Background Cyber-bullying is a problem which affects youth, worldwide. In a study published in 2011, across 25 European Union member states studied, the average 6% of the youth (9–16 years old) have been bullied and only 3% of them confessed to be a bully. Cyberbullying is an important new kind of violence, with some different [...]
Bullying is unwanted, aggressive behaviour among school aged children that involves a real or perceived power imbalance. The behaviour is repeated, or has the potential to be repeated, over time. Both kids who are bullied and who bully others may have serious, lasting problems. Bullying may include physical violence, sexual violence, threats, teasing, social exclusion [...]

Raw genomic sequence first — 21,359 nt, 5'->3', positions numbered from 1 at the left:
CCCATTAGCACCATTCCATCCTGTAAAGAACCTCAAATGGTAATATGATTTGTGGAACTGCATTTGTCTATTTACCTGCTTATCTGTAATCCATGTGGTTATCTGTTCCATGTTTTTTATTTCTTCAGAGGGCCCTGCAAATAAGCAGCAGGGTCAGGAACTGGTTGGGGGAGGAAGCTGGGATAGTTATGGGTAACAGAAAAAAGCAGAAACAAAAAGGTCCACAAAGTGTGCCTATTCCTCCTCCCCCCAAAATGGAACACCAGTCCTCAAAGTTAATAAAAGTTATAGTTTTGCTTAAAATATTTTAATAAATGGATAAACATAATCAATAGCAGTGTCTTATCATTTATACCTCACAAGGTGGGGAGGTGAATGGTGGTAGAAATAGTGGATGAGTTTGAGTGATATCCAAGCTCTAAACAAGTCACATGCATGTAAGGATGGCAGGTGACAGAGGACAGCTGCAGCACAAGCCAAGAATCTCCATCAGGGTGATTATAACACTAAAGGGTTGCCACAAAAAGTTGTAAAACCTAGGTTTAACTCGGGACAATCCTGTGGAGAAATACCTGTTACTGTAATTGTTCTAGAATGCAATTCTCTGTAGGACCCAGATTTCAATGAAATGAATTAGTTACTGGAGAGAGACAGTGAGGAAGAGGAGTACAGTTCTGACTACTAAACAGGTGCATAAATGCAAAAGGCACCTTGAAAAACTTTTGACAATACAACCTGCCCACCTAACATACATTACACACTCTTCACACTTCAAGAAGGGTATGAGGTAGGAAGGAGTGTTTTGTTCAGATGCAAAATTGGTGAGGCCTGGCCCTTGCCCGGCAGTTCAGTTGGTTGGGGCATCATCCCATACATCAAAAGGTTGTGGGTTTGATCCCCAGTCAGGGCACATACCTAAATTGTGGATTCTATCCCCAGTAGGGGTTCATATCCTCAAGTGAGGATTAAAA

The problem with cyberbullying is that information remains online for a long time and can be difficult to remove. New EU data protection rules introduced a ‘right to be forgotten’ that allows victims to request the erasure of their personal data. There is no specific EU law on cyberbullying but some aspects are covered, for instance expressions of racism or xenophobia or sexual harassment of a victim under 18. Europe is also funding action on the ground to prevent violence against women, children and young people (including online). To protect children and teenagers and arm them with the skills and tools they need to use the internet safely and responsibly, the EU has adopted a Better Internet for Kids strategy and co-funds Safer Internet Centres in all EU countries (forming a pan-European network – Insafe). Each national centre operates a helpline, providing advice and assistance for children and teenagers confronted with harmful online content or conduct.